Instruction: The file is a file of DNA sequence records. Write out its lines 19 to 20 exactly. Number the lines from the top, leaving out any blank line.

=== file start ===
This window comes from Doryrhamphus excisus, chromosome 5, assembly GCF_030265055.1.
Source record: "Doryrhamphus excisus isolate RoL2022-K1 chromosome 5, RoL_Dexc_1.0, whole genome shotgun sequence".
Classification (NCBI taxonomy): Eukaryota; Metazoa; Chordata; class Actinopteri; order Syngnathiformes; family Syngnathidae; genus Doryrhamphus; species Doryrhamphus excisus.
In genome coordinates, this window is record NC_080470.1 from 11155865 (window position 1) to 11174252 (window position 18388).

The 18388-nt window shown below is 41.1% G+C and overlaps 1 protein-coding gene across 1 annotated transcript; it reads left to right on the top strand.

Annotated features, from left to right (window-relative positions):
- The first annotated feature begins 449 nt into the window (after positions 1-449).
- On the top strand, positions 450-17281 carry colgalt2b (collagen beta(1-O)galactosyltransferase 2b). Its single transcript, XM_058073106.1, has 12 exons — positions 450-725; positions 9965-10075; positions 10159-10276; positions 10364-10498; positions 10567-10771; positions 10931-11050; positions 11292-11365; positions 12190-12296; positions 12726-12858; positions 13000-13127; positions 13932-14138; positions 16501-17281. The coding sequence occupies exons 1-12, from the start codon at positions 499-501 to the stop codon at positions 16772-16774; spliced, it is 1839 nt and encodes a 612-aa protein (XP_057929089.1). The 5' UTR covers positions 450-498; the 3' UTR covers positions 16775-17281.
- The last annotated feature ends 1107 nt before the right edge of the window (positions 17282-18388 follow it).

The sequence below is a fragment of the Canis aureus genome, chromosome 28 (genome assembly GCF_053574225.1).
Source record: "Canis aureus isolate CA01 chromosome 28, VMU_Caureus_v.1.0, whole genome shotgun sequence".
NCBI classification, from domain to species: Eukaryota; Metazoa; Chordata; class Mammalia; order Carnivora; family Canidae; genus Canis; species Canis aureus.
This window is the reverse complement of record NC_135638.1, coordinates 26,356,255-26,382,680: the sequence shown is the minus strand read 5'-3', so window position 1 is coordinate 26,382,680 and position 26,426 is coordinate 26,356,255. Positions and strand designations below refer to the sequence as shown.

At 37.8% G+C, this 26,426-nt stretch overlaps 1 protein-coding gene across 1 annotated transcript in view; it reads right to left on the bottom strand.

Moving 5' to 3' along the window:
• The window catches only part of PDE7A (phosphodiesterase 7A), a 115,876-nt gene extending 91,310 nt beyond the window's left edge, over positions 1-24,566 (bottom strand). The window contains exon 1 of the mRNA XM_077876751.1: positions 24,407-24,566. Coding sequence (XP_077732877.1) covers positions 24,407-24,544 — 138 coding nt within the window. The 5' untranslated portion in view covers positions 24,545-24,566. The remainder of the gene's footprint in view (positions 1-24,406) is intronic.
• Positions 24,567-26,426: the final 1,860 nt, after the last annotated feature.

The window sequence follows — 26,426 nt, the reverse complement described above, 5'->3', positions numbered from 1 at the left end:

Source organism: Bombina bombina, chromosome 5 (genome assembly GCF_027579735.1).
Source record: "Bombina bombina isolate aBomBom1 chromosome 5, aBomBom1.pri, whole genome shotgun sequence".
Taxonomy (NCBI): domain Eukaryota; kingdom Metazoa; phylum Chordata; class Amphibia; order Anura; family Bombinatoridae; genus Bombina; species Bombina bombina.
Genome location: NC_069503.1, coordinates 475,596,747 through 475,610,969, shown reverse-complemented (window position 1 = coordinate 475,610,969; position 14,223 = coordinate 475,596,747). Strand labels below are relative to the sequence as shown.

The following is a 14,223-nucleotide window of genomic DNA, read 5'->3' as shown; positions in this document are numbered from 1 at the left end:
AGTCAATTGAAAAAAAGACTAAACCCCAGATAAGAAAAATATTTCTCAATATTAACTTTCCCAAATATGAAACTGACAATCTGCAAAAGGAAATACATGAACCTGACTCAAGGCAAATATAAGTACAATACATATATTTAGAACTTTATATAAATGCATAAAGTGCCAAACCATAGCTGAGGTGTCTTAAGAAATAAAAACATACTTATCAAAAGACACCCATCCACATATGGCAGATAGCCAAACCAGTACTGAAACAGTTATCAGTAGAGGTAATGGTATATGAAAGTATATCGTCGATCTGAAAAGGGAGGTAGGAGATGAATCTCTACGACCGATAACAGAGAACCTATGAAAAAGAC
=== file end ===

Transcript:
Source organism: Bombina bombina, chromosome 5 (genome assembly GCF_027579735.1).
Source record: "Bombina bombina isolate aBomBom1 chromosome 5, aBomBom1.pri, whole genome shotgun sequence".